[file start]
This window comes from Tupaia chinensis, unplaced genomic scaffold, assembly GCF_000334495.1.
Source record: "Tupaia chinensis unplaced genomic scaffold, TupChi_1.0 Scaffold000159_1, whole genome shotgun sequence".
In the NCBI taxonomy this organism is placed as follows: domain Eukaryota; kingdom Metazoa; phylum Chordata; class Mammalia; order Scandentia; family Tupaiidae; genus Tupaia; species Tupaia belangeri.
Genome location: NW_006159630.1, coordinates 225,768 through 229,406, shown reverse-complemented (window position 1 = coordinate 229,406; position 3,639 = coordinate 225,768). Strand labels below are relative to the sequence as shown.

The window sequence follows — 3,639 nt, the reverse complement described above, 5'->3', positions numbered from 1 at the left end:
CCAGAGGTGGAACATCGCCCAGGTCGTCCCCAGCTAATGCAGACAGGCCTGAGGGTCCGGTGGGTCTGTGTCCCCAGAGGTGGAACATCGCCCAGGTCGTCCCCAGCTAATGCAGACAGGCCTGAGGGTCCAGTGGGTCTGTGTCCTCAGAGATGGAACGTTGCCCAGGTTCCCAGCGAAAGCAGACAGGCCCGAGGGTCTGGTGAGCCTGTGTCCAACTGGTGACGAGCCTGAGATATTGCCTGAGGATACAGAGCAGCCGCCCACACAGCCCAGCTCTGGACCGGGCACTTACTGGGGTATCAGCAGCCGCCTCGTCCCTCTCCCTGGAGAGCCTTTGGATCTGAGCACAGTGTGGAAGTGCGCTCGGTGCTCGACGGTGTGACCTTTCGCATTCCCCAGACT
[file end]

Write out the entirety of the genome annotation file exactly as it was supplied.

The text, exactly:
This window comes from Tupaia chinensis, unplaced genomic scaffold, assembly GCF_000334495.1.
Source record: "Tupaia chinensis unplaced genomic scaffold, TupChi_1.0 Scaffold000159_1, whole genome shotgun sequence".
In the NCBI taxonomy this organism is placed as follows: domain Eukaryota; kingdom Metazoa; phylum Chordata; class Mammalia; order Scandentia; family Tupaiidae; genus Tupaia; species Tupaia belangeri.
Genome location: NW_006159630.1, coordinates 225,768 through 229,406, shown reverse-complemented (window position 1 = coordinate 229,406; position 3,639 = coordinate 225,768). Strand labels below are relative to the sequence as shown.

The window sequence follows — 3,639 nt, the reverse complement described above, 5'->3', positions numbered from 1 at the left end:
CCAGAGGTGGAACATCGCCCAGGTCGTCCCCAGCTAATGCAGACAGGCCTGAGGGTCCGGTGGGTCTGTGTCCCCAGAGGTGGAACATCGCCCAGGTCGTCCCCAGCTAATGCAGACAGGCCTGAGGGTCCAGTGGGTCTGTGTCCTCAGAGATGGAACGTTGCCCAGGTTCCCAGCGAAAGCAGACAGGCCCGAGGGTCTGGTGAGCCTGTGTCCAACTGGTGACGAGCCTGAGATATTGCCTGAGGATACAGAGCAGCCGCCCACACAGCCCAGCTCTGGACCGGGCACTTACTGGGGTATCAGCAGCCGCCTCGTCCCTCTCCCTGGAGAGCCTTTGGATCTGAGCACAGTGTGGAAGTGCGCTCGGTGCTCGACGGTGTGACCTTTCGCATTCCCCAGACT